How to redeem miles with the Alaska Airlines Mileage Plan program

Apr 9, 2021

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Alaska Airlines Mileage Plan miles are some of the most sought-after in the points and miles game — but not because of redemptions on its own flights.

The airline is the newest Oneworld member and keeps non-alliance partnerships with a handful of other airlines. This means that Alaska Airlines Mileage Plan miles have a huge amount of flexibility and can be used on prestigious airlines like Cathay Pacific, Emirates, Korean Airlines and more.

Today I’ll show you how to redeem your Alaska Airlines miles. I’ll take a look at how to book Alaska Airlines and partner award flights and then dive into a few of the best redemption options.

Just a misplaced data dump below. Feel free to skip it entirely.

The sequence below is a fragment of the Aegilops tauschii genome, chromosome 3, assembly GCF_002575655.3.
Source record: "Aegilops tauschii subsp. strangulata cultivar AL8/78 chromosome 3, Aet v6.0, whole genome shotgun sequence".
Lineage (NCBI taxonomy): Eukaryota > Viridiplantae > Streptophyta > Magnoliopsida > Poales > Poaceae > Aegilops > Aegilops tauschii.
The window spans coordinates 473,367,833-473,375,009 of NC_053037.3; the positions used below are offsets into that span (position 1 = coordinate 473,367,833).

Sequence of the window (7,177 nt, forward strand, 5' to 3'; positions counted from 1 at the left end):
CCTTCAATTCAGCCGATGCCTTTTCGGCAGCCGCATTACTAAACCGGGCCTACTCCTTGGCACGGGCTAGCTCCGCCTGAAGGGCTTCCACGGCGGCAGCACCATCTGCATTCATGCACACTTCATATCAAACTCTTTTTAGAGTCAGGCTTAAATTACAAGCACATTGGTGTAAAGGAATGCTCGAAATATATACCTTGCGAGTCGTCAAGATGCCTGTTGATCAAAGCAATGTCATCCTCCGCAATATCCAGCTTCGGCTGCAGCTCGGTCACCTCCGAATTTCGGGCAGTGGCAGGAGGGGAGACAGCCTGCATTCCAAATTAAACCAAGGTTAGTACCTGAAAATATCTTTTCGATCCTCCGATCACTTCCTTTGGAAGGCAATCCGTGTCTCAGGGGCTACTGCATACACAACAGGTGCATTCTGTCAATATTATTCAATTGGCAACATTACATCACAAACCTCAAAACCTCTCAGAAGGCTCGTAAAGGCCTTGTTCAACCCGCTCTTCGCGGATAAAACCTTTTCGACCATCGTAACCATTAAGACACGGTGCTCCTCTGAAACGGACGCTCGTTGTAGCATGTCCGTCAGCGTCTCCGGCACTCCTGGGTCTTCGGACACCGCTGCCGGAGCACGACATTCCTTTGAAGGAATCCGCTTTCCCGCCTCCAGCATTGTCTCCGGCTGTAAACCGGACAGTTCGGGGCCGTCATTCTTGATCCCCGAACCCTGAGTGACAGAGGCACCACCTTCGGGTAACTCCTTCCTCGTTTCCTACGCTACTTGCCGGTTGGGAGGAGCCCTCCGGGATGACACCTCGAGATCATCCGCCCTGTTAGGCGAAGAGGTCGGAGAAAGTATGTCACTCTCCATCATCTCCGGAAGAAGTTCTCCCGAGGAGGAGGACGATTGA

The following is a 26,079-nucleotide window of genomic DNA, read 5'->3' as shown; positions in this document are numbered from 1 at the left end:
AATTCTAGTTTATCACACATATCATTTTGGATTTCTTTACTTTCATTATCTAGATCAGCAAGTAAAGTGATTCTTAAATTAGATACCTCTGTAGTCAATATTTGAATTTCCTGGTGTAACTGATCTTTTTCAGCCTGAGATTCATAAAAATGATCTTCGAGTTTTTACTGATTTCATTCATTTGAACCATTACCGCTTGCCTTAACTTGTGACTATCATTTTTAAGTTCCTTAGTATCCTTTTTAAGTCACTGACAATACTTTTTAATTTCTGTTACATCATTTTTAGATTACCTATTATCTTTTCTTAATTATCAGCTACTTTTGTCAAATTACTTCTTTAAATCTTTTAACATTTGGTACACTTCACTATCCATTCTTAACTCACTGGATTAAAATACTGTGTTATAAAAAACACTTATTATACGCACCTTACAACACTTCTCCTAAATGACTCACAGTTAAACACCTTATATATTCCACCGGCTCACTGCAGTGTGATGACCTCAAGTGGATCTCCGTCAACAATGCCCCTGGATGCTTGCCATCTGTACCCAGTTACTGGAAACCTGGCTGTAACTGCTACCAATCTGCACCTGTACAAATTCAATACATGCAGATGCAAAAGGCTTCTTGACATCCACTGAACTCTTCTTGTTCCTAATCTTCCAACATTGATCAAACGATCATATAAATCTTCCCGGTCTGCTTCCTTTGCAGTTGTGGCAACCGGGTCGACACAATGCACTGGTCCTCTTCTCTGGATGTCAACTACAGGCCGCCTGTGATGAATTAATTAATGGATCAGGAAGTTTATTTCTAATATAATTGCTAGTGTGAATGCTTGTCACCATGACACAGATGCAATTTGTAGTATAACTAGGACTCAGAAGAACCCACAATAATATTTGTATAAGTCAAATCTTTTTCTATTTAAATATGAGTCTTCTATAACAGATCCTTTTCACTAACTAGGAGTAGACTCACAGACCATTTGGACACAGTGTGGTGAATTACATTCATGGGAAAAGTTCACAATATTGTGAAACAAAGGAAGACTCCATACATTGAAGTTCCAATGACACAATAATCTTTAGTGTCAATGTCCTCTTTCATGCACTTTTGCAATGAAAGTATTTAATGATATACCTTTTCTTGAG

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In This Post

Alaska Airlines award chart overview

Alaska Airlines plane landing in San Jose
Alaska Airlines has a separate award chart for each partner. (Photo by Sundry Photography/Shutterstock)

Alaska Airlines has separate award charts for its own flights and each partner flight. Thankfully, most of these are very reasonable, which is a large part of why we value Alaska miles so highly.

Let’s start with the Alaska Airlines award chart. The airline sticks to a semi-standard award chart that provides ranges for flights of certain lengths. You’ll have to run a search on Alaska’s website to find the exact price for your specific award ticket.

Alaska Airlines award chart
(Screenshot courtesy of Alaska Airlines)

You’ll notice that there’s a section for “Money & Miles” award tickets. These let you take a discount off a cash fare for a set number of miles, but these are rarely a good deal.